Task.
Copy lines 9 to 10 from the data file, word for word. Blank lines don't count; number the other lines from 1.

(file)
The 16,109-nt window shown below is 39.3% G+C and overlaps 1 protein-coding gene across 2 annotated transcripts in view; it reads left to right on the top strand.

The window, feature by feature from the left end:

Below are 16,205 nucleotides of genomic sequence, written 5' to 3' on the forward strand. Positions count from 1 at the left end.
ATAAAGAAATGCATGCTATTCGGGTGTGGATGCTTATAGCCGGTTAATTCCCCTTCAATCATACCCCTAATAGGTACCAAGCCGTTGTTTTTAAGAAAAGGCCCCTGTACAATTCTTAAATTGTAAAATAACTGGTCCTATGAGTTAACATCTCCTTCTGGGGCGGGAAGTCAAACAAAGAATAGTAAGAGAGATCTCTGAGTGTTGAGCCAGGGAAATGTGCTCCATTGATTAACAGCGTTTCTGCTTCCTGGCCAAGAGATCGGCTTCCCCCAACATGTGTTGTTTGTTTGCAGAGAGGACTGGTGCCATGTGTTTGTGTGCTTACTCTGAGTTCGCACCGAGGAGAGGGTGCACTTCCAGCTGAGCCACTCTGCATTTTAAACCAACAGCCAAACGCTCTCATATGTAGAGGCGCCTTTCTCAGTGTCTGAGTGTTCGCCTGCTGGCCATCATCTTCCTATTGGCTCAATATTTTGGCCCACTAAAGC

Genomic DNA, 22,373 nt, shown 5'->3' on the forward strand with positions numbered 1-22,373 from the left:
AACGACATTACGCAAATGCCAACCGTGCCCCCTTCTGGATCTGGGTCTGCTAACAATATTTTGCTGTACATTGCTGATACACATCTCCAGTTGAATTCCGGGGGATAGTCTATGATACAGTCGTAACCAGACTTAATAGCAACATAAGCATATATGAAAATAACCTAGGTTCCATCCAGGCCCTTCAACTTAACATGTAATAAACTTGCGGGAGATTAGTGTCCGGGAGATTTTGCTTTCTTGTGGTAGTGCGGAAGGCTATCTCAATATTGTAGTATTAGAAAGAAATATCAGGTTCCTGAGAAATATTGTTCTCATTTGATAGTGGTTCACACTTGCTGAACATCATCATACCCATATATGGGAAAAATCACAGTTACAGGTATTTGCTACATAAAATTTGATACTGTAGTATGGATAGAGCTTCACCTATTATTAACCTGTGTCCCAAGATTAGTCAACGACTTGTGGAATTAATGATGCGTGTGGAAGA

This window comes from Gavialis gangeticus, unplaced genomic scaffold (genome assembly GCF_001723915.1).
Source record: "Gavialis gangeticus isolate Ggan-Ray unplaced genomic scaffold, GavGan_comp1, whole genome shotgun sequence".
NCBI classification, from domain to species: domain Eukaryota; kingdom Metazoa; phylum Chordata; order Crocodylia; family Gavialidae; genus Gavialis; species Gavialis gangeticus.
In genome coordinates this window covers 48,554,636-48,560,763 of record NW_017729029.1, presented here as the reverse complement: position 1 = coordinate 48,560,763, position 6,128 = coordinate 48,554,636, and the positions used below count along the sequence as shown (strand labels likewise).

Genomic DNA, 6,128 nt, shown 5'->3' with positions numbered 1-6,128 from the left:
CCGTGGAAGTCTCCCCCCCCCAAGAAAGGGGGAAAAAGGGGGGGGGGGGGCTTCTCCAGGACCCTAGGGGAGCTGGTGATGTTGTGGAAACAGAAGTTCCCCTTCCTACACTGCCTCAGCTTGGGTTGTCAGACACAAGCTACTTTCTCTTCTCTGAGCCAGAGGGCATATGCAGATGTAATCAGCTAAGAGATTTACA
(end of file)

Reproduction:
NCBI classification, from domain to species: domain Eukaryota; kingdom Metazoa; phylum Chordata; order Crocodylia; family Gavialidae; genus Gavialis; species Gavialis gangeticus.
In genome coordinates this window covers 48,554,636-48,560,763 of record NW_017729029.1, presented here as the reverse complement: position 1 = coordinate 48,560,763, position 6,128 = coordinate 48,554,636, and the positions used below count along the sequence as shown (strand labels likewise).